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Three year groups in one class?

(8 Posts)
maria7125 Tue 08-Sep-09 21:36:05

Hi, new to this site but wondered if anyone can give me some advice? My daughters class now has year 2 3 and 4 in the same classroom with 1 teacher and 2 assistants. There are 27 in total. The class size is not my concern, it is the age range of children. My daughter is on the autistic spectrum, she is awaiting assessment from the ed psych for extra help with she does not currently receive. I have a meeting with the teacher next week to discuss the situation. Anyone experienced the same situation?

dogonpoints Tue 08-Sep-09 22:22:35

The stage children are at is more important than their age so I would not be concerned at all about a yr 2/3/4 class. In Scotland, a compositie class would be restricted to 25 so 27 does sound a lot. I would have thought the real issue here is getting that extra support for your dd

UniS Tue 08-Sep-09 22:25:11

In a small school this would be quite normal. A Key stage one class more or less.

Ponders Tue 08-Sep-09 22:27:25

Having Y2 in with Y3 & Y4 is unusual though - a small village school would more likely have R/Y1/Y2 & then Y3/4 & Y5/6 or a combination.

KS1 & KS2 in the same class must be difficult for the teacher?

CarGirl Tue 08-Sep-09 22:30:39

the children will be given worked aimed at their level via smaller ability groups, this happens whether they are all the same age or not so the fact they are mixed years doesn't really matter IYSWIM.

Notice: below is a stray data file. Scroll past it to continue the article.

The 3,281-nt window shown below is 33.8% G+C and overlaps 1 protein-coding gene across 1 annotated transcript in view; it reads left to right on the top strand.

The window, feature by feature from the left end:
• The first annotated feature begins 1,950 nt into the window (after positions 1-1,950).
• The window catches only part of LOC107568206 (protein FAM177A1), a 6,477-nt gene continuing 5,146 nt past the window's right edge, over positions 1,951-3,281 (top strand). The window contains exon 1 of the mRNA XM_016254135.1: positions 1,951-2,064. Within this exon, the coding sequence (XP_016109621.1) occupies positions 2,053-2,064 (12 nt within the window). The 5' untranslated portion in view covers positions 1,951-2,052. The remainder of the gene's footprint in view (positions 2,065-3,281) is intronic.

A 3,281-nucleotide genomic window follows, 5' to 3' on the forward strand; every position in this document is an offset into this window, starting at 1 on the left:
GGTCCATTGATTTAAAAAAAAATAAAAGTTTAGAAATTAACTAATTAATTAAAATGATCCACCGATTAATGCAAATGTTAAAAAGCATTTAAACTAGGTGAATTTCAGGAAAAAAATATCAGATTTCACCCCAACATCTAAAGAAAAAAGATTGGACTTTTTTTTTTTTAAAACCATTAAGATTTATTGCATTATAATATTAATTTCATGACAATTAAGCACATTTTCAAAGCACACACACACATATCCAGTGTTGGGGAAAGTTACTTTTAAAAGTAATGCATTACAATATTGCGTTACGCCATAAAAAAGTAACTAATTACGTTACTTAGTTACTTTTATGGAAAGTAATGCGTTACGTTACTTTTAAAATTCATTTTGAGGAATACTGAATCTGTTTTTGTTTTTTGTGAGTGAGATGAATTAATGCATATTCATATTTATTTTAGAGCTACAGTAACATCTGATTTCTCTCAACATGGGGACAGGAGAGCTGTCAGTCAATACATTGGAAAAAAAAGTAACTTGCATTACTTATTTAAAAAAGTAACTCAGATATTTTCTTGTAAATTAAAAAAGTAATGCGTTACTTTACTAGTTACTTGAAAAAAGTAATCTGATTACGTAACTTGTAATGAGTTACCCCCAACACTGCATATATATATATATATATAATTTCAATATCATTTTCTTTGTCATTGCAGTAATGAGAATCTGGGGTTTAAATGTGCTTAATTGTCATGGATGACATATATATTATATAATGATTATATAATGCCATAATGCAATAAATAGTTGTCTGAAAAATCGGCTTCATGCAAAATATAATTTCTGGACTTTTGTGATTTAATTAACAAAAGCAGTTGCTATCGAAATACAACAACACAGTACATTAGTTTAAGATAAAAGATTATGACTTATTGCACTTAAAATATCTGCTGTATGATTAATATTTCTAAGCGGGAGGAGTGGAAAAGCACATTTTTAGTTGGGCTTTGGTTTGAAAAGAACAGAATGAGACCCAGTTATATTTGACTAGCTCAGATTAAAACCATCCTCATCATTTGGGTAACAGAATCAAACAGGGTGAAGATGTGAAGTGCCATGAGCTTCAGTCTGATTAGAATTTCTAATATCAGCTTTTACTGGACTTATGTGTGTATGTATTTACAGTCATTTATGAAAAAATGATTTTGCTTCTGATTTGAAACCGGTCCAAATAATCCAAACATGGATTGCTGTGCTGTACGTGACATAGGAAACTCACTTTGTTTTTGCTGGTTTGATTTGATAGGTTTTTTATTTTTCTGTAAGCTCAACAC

Hulababy Tue 08-Sep-09 22:32:01

Yes, I would have though having KS1 and KS2 in the same class was unusual. Must make it hard for the teacher covering two different stages of the curriculum, working towards Y2 SATs, etc.

However I thinkt he key thing here is to ensure your DD is getting the support she requires.

Clary Wed 09-Sep-09 00:30:45

If a school is small this certainly can (has to) happen.

A friend is teaching in a school of 45 children, so 2 classes, one FS2 and KS1, one KS2.

A skilled teacher can make it work to differentiate the work, tho I feel it must be quite a challenge.

Agree, 1-1 help for yr DD prob more important.

madwomanintheattic Wed 09-Sep-09 00:46:48

i visited a school today where there are only 18 pupils from G1 -9... the teacher essentially has them sit on three different tables 1-3, 4-6, and 7-9, and differentiates for each child within a rough 3 grade band framework. i am at a loss how she manages, but listening to her, she knows exactly who is working on what, whether they are struggling, and what they need to do next... i am in awe! she normally has 1 TA but this year they have an abnormally high number of SEN pupils and she has two additional pt TAs to each work with a specific child.

as others have said, i would focus on your relationship with the senco/ class teacher, and establish what additional support your dd needs and how they intend to provide it. is she currently on school action plus and working towards iep targets? (the ed psych may be some help in setting these if not)

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